Pie Ride

June 9, 2001

Janesville, WI

58.5 miles

Bicycle:  Fuji Newest

Ride Info: Janesville Morning Rotary

The combination of my disappointing form in the Trek 100 and the so-high-the-scale-must-be-broken weigh-in three days later  led me to decide to ride more organized rides like I did last year. I checked out Mike Bentley's site and saw an interestingly named event scheduled for Saturday, the Pie Ride in Janesville, Wiscowsin. A click to the sponsor's site, the Janesville Morning Rotary (" Not Just for Breakfast..." ), was even more promising. First of all, they had an awesome logo that I thought would look great on a T-shirt. It was called the Pie Ride because each finisher got  a pie (okay, so I didn't need one of those). To top it off, it was 100K instead of 100 miles, enough to get a solid workout but not the all-day affair of a century ride. I was not ready for back-to-back centuries!

I slept nearly twice as long as last week (over 4.5 hours!) and got up early to drive to Janesville. I decided to mix things up a bit. For starters, I took my Fuji Newest road bike. While it had covered 500 miles on the trainer, its road mileage amounted to 20, just one ride. Ditto for the Speedplay clipless pedals. This was a risk because in the past, my feet got sore after about 90 minutes with the clipless pedals. I also decided to try out a somewhat radical saddle recommended by an ultracyclist I met at the Iowa brevet. I hadn't ridden the saddle more than ten miles or so on the trainer before.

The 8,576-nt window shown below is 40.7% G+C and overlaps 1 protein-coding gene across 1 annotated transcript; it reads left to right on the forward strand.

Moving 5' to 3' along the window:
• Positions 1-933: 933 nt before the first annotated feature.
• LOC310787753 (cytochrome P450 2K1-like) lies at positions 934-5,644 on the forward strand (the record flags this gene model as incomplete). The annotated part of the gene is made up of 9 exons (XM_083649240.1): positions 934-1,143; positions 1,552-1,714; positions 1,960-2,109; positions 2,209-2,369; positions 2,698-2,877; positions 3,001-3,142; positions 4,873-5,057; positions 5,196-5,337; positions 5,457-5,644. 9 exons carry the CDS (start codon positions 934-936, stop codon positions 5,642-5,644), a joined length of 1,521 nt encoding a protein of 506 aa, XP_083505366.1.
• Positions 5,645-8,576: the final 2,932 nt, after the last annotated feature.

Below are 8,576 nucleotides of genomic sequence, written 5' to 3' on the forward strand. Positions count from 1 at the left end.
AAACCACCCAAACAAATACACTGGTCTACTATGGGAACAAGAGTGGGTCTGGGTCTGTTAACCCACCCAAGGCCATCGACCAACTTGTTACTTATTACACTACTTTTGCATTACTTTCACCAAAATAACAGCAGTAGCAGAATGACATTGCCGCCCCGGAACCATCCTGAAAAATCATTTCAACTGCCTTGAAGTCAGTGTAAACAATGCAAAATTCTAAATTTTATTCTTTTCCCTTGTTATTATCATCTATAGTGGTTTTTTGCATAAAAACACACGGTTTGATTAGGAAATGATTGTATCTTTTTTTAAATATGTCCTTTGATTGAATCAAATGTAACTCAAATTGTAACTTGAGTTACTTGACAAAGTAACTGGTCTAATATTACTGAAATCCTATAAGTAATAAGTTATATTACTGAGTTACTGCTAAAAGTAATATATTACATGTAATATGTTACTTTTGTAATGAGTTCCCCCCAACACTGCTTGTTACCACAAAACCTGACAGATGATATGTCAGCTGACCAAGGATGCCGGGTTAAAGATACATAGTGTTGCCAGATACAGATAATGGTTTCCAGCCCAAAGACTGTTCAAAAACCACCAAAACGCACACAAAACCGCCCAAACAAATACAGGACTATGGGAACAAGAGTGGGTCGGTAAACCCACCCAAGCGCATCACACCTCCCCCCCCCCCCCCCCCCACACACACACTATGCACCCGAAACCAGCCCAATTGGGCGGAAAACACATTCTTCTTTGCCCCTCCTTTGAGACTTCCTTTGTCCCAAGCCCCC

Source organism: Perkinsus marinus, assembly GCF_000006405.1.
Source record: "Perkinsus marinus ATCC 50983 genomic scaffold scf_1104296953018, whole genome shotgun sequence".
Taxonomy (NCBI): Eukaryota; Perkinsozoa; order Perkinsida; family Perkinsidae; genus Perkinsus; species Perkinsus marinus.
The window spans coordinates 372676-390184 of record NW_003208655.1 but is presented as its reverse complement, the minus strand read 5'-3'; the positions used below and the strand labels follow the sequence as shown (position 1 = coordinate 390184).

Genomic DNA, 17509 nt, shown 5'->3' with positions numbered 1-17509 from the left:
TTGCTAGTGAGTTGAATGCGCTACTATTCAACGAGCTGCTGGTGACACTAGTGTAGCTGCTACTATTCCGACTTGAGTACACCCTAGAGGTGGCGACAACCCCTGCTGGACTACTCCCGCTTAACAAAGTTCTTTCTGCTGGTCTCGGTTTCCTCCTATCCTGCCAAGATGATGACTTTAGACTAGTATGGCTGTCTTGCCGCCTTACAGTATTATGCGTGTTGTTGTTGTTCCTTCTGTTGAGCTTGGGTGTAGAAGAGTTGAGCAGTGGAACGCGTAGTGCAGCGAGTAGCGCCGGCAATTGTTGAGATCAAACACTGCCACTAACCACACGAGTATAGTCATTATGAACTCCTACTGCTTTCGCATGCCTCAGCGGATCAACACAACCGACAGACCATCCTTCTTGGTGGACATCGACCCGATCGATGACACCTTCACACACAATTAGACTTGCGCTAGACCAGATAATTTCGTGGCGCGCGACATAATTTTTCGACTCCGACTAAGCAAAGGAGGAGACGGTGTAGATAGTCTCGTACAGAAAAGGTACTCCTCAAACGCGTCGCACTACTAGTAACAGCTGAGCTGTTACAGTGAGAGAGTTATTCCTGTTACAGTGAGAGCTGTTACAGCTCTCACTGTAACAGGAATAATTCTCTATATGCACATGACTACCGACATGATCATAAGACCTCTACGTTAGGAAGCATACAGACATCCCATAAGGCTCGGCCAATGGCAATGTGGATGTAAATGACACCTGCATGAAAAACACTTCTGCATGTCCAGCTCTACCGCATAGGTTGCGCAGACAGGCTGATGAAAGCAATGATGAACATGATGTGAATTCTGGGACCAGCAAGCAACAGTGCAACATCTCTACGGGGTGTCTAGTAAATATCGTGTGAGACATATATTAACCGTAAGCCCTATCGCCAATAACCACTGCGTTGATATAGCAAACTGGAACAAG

The first few miles after the group start were filled with second-guessing my equipment choices, especially the bike. My hands were already feeling uncomfortable in the more aggressive riding position. And I recalled something in  Bicycling  magazine a while ago that basically said, " Fat guys shouldn't ride road bikes" (and I was lighter back then when I read it). My pace was fairly brisk, but it felt good.